Courtesy of Ripley Atkinson, Senior Market Information Analyst, Meat and Livestock Australia
New season lamb prices are operating 19% (or $29/head) higher than the five-year average.
Most states are experiencing mixed demand, with wet weather hampering ability of stock to be sent to market.
A rollover of new season lambs into 2023 is looking increasingly likely as lambs are held back from sale.
From August to the end of October, national supply of new season lambs operated 42 per cent (or 433,000 head) lower than the same timeframe in 2021.
Average prices at a national level are also back by $30/head or 14% compared to August–November 2021.
Although prices have softened, processor buyers continue to prioritise and demand heavy, well-finished lambs. Competition for these articles has continued to remain intense, supporting strong heavy lamb prices across most markets.
Compared to the longer term, five-year average price of $163, first week of November prices in NSW were17% or $28/head higher.
The corresponding weekly price in Victoria was operating 23% or $34/head higher than the five-year average.
Compared to the five-year average of $139, the lamb price in SA was higher by $30 or $42/head, while WA bucked the trend of lower prices recorded across most other states – with its average price improving 15% or $13 to reach $97/head.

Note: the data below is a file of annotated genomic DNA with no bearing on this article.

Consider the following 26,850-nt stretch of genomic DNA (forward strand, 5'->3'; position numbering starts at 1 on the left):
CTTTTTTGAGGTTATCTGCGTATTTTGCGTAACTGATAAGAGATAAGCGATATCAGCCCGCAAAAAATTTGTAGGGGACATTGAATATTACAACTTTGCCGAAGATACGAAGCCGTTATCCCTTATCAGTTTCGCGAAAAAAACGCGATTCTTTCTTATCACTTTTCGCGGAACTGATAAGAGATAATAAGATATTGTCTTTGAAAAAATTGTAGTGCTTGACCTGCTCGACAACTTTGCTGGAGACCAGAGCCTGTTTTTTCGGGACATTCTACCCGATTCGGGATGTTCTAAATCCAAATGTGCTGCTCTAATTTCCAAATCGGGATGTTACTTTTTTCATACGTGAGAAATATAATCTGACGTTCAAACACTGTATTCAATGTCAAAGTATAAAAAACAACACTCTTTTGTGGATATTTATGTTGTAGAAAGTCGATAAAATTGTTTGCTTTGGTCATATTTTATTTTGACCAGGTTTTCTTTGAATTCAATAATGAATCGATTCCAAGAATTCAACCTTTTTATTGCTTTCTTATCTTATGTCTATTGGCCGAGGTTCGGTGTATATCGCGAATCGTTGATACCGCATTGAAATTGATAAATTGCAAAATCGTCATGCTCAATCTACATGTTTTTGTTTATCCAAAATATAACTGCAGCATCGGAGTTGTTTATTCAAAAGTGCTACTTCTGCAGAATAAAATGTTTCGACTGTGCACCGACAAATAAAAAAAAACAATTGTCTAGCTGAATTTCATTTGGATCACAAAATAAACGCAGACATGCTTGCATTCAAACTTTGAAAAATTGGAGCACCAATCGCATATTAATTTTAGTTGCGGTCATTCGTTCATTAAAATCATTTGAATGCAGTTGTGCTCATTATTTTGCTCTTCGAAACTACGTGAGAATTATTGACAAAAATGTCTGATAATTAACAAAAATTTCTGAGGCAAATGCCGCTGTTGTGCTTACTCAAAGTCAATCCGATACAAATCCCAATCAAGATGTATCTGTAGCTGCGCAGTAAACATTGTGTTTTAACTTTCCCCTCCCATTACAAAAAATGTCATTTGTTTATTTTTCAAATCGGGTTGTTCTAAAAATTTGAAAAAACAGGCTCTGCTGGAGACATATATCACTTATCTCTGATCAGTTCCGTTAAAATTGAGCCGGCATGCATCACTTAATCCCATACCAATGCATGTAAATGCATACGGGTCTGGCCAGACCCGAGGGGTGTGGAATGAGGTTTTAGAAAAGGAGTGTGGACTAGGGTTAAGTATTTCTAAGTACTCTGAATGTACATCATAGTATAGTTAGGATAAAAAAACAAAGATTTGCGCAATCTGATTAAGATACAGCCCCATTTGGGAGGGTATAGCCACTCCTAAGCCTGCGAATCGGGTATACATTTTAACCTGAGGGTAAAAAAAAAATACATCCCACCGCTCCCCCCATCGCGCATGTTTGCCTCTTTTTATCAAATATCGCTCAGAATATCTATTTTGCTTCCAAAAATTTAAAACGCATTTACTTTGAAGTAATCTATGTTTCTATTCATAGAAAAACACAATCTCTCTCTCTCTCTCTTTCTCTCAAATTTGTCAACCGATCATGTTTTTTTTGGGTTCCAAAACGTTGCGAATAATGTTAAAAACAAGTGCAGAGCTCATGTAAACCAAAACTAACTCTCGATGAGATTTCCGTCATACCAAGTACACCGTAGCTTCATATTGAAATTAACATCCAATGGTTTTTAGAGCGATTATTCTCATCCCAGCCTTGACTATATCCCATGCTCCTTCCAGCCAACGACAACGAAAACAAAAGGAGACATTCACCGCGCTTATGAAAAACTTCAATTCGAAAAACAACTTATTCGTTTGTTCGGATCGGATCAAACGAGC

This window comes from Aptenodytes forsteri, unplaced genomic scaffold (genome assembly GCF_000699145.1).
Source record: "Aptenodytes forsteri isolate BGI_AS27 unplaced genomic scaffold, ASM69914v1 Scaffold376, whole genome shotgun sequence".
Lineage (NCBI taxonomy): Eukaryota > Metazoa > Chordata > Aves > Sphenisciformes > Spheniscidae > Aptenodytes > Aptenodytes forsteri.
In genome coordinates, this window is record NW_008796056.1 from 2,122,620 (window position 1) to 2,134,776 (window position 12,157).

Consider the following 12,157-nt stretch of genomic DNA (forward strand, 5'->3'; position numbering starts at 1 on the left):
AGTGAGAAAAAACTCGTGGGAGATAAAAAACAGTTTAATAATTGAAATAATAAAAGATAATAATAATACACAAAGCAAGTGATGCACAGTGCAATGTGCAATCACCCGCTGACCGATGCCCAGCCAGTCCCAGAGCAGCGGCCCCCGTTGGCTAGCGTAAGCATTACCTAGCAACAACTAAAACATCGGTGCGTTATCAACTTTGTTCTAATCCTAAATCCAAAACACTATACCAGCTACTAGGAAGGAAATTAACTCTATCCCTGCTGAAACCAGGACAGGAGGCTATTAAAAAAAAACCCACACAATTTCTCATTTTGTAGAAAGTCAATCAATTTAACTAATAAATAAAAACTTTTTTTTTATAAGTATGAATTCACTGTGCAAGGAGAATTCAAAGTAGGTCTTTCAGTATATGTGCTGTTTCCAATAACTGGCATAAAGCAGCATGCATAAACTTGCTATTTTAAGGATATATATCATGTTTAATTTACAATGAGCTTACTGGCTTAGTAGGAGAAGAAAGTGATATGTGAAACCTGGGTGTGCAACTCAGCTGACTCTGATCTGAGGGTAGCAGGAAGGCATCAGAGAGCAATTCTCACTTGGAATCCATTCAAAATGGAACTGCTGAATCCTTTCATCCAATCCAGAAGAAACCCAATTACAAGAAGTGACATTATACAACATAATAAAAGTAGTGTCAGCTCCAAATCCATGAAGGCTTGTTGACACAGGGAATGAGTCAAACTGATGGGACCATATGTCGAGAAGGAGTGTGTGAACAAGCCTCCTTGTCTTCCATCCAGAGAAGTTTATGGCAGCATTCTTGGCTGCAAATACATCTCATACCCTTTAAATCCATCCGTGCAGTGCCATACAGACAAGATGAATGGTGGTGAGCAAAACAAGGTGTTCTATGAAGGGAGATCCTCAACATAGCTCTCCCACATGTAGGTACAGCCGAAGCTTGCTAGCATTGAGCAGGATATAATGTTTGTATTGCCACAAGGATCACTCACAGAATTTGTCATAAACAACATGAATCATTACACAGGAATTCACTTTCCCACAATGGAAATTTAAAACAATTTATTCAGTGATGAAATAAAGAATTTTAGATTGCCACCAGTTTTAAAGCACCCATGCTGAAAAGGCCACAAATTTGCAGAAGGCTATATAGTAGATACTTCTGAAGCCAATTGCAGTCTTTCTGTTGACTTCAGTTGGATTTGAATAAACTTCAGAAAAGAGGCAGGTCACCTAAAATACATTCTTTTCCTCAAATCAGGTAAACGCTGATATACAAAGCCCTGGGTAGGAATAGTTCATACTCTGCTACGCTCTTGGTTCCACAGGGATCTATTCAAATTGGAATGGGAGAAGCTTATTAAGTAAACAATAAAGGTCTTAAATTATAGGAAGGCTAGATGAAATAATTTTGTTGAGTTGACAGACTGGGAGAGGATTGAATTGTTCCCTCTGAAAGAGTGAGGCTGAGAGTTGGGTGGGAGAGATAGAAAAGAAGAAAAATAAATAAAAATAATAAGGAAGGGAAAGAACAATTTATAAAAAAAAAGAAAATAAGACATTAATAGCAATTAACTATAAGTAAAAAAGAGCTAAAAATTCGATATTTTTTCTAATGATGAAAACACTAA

New season lamb prices in the west were operating 12% or $13 softer compared to the long-term average of $110/head, as processors continue to struggle with workforce and labour challenges to process large volumes of new season lambs, reducing demand at the saleyards.
The theme of quality finish and weight are the major determining factors of price performance for the new season lambs.
While supply compared to 12 months ago is significantly lower, the expectation for the 2022 cohort of lambs to be held back from sale and offered to market in the first half of 2023 continues to look more and more likely.
These will be important considerations for producers when choosing to market lambs and the lambs capacity to add weight and finish in the face of wet conditions impacting their performance.
The week commencing November 7 Overall sheep yardings increased 60% week-on-week with lamb yardings improving 50%.
The young lamb offerings moving through the saleyards increased 93% week-on-week after particularly low yardings from previous week’s wet conditions.
Wagga Wagga had record yardings that week at 80,650 head, nearly double the yardings from the previous week.
Wetter conditions from the previous few weeks created a back log of stock that were finished and ready for sale.
With more wet weather forecast, getting stock to sale was more pressing.